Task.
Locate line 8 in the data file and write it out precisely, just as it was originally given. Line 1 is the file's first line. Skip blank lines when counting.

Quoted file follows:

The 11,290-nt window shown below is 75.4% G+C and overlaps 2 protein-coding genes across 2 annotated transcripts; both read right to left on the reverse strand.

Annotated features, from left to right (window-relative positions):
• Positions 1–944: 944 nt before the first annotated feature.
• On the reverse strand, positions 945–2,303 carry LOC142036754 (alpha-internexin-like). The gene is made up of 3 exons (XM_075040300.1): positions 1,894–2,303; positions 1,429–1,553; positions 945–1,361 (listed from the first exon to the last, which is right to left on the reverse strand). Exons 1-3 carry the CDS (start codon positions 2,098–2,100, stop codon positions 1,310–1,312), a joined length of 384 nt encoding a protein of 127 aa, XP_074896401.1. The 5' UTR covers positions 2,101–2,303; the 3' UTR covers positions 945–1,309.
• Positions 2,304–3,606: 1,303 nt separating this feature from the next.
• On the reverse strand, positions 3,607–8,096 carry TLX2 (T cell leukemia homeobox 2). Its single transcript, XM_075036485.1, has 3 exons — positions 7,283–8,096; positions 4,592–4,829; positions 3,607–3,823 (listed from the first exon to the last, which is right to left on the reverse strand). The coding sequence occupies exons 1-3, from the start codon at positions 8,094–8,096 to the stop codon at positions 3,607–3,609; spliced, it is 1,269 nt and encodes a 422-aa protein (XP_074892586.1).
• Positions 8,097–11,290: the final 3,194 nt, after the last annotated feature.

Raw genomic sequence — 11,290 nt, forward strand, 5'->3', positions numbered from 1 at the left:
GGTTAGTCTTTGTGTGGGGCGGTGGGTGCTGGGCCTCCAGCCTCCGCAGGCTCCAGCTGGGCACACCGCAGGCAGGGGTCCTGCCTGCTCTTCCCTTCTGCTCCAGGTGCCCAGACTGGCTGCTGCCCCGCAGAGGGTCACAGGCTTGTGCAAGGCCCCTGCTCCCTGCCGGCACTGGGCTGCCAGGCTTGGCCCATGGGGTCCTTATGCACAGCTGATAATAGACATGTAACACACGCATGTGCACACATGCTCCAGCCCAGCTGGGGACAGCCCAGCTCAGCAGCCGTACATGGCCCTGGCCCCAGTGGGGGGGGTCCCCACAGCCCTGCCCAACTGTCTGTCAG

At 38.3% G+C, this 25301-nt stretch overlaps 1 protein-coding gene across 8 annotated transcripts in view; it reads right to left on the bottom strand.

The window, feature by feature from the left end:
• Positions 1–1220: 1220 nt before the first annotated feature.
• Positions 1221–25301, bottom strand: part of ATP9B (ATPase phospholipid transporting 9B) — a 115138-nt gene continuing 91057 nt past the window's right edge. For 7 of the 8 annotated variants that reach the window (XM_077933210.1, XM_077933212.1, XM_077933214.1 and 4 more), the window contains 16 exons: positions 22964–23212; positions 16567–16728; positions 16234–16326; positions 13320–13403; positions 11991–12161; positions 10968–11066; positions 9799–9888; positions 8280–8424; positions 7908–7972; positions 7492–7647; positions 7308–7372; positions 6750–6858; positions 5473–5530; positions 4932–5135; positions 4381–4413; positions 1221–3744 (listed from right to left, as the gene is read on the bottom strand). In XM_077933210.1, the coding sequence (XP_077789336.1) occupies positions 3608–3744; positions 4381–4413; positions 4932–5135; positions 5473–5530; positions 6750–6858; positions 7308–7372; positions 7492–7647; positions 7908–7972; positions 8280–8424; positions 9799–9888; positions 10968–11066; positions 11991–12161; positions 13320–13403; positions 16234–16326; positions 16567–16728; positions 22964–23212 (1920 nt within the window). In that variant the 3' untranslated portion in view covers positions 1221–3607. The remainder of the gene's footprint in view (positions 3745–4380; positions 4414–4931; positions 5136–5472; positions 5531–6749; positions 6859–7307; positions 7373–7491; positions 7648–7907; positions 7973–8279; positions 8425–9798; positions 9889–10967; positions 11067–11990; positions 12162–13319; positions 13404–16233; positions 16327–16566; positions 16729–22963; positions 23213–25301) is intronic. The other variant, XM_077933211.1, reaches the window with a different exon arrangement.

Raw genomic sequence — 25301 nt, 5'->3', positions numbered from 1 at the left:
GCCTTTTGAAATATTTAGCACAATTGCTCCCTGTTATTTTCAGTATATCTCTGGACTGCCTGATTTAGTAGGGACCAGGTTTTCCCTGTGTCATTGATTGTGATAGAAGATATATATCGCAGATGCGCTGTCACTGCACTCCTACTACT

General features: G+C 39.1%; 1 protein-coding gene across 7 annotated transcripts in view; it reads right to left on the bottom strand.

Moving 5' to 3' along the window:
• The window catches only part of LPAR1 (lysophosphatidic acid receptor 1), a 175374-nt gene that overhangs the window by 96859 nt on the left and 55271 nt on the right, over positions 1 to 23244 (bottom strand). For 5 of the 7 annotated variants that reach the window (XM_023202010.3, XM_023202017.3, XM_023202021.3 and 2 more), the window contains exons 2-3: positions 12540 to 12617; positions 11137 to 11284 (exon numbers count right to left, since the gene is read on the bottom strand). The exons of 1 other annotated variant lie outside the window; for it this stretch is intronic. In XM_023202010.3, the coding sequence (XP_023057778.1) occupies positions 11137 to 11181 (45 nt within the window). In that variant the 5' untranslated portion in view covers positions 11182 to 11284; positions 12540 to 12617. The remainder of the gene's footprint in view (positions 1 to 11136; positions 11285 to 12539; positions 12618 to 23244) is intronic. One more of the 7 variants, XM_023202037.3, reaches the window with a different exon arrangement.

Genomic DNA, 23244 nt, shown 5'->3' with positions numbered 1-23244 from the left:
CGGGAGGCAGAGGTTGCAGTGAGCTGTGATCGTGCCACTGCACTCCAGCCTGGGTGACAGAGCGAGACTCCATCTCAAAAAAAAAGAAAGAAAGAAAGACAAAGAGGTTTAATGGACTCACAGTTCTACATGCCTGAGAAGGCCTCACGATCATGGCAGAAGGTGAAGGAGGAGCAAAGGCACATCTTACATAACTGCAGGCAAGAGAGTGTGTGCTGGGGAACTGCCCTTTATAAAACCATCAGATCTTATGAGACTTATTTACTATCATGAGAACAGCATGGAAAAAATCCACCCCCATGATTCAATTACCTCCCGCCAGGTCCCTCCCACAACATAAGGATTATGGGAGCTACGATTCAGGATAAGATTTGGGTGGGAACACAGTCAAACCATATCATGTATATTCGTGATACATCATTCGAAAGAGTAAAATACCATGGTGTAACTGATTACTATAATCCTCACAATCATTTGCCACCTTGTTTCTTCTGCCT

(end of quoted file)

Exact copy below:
Raw genomic sequence — 11,290 nt, forward strand, 5'->3', positions numbered from 1 at the left: